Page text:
Does Banning Books Promote Innocence or Ignorance?

Shorecrest faculty Natalie Updike, Jake Seymour, Kristie Dowling, and Heather Elouej hold up “controversial” books from their inventory.

By: Jackie Coleman

1984 by George Orwell. Between the World and Me by Ta-Nehisi Coates. Maus by Art Spiegelman. Drama by Raina Telgemeier. The Handmaid’s Tale by Margaret Atwood. These are just a handful of books being banned in local public school libraries and classrooms across the American South and Midwest. 

All of these proposed book bans consist of works that talk about race, gender, sexuality, religious persecution, and authoritarianism. However, these topics have been deemed too inappropriate for students by angry parents and lawmakers, like Rep. Matt Krause. Krause, a GOP politician from Texas, released a list of 850 books that he wishes to ban to avoid causing children “discomfort, guilt, anguish, or any other form of psychological distress because of [a student’s] race or sex.” 

Moms for Liberty and other conservative groups have marched into school board meetings demanding that their children be protected from these “indoctrinating” books. How is making a student think critically indoctrination? Is it not also forcing one’s beliefs on others when you demand the censorship of books that do not specifically align with your individual values? Books have the power to make people question everything they think they know, facts and realities once considered concrete and unchangeable.

 In eighth grade, I read The Glory Field by Walter Dean Myers, and it opened my eyes. That specific book finally helped me grasp institutional racism and generational trauma, yet it made me feel incredibly uneasy at times. However, those uncomfortable moments forced me to confront serious issues and think logically for myself. I asked a fellow student, Lillee Burkett, how she felt regarding recent book bans, and she feels that books “can give people different perspectives about topics” and help people relate to issues they once could not. She speaks further to explain that if hard and uncomfortable topics are not discussed in schools through literature it could push students to use other resources such as the internet that may not give the best information on these topics.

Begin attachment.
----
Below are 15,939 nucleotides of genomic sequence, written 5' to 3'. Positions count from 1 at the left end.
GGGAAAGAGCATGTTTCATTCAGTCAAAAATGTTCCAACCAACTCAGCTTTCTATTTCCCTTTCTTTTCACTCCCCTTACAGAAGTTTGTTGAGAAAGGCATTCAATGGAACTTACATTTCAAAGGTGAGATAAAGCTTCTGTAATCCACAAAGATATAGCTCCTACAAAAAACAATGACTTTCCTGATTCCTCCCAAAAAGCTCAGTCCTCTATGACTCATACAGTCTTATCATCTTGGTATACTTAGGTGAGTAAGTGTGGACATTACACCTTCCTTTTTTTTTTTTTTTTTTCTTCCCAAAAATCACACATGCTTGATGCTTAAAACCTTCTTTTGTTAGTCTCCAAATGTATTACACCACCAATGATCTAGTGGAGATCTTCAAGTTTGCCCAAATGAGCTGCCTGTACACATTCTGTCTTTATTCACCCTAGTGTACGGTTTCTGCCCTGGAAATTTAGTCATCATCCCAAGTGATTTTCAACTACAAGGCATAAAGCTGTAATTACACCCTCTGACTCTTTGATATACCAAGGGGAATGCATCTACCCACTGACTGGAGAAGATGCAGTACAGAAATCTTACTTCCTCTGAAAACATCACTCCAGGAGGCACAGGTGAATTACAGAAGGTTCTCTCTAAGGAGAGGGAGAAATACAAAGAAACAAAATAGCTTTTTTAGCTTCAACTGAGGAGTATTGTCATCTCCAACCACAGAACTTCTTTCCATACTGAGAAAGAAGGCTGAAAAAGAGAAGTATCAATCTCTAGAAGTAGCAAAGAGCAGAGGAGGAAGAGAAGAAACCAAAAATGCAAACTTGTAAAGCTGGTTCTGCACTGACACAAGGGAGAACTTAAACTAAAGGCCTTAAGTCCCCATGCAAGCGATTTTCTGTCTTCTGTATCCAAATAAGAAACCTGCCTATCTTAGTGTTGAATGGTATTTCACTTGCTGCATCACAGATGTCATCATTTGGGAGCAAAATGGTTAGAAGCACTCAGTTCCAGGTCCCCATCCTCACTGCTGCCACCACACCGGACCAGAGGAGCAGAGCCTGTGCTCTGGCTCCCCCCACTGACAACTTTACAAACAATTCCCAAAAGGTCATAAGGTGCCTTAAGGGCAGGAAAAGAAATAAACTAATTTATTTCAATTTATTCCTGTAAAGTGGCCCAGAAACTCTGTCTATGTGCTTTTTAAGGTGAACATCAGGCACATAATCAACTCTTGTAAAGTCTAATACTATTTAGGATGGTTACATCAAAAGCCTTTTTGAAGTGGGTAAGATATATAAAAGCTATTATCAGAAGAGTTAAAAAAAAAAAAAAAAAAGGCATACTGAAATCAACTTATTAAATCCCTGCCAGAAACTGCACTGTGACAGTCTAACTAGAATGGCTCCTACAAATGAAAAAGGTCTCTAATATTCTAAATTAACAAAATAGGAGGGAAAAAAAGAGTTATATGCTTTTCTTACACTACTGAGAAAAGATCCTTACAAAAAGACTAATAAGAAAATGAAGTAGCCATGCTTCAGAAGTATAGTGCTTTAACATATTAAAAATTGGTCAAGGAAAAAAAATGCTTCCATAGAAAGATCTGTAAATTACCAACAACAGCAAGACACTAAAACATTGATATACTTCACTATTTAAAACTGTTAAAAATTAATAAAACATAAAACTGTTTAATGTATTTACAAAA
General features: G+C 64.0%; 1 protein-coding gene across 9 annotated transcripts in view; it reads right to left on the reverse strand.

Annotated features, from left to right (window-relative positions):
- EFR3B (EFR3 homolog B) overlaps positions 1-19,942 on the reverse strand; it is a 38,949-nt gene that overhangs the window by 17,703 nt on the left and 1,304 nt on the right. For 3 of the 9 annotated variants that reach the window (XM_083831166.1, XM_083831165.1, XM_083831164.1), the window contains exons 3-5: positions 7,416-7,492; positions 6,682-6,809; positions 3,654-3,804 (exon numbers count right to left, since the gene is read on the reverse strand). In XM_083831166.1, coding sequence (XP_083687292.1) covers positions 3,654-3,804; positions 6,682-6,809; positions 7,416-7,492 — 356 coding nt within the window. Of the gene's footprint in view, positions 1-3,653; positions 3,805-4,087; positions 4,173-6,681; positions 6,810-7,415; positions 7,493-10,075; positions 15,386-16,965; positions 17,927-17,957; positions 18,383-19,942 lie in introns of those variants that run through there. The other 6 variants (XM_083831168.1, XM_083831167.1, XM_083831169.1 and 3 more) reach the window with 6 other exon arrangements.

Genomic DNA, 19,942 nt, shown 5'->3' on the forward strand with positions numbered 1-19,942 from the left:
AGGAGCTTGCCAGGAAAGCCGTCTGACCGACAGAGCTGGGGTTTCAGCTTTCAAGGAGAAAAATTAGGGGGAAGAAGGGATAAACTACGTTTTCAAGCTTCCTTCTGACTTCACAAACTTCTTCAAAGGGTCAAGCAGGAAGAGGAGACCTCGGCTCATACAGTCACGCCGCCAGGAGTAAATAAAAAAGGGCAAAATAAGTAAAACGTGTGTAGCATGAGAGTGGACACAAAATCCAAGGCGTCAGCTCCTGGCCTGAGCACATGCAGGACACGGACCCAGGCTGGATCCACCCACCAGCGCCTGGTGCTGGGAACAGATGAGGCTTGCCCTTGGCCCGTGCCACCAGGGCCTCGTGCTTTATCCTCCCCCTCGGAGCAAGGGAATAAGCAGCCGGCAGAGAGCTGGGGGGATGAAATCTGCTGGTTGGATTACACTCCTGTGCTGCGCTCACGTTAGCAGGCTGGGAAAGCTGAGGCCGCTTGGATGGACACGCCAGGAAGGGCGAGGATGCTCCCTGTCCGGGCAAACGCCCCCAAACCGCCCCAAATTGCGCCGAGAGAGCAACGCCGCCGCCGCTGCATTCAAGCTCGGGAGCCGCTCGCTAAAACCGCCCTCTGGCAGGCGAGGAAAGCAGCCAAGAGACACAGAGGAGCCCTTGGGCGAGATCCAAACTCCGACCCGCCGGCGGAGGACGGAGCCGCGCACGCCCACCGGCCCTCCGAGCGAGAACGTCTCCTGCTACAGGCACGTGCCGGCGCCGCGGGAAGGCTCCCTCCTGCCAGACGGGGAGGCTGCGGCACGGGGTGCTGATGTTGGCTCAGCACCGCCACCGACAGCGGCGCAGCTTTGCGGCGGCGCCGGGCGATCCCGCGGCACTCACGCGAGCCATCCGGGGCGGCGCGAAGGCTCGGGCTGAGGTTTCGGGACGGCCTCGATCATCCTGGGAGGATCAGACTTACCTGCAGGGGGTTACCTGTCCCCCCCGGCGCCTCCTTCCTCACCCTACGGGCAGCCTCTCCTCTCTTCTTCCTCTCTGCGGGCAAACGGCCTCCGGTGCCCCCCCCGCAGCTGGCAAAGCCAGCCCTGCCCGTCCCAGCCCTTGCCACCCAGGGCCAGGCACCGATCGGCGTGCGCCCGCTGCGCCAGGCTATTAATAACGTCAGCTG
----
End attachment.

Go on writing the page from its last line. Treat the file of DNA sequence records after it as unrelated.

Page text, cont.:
That is exactly what a school is meant to do: teach students about subjects, good or bad, and help shape students into critical, independent thinkers. I spoke with the Head of the Upper School English Department, Jake Seymour, about this issue and asked him if he knew that many of his selected books are controversial. Seymour confirmed that he does know that many of our required readings are contentious, but that there is “a meeting between how mature students are and the content they can study.”

Seymour thinks that certain groups of the population “misremember the past, and confuse ignorance with innocence,” and I have to agree. Parents and lawmakers fight so hard to protect their children from real issues in books, as if that will shield them from reality and keep them “innocent.” The reality is that race, gender, sexuality, religious persecution, and authoritarianism are all part of our lives, and not exposing children to them through books will not make these issues disappear. It will just create less informed global citizens and perpetuate disregard for these pressing subjects in yet another generation.

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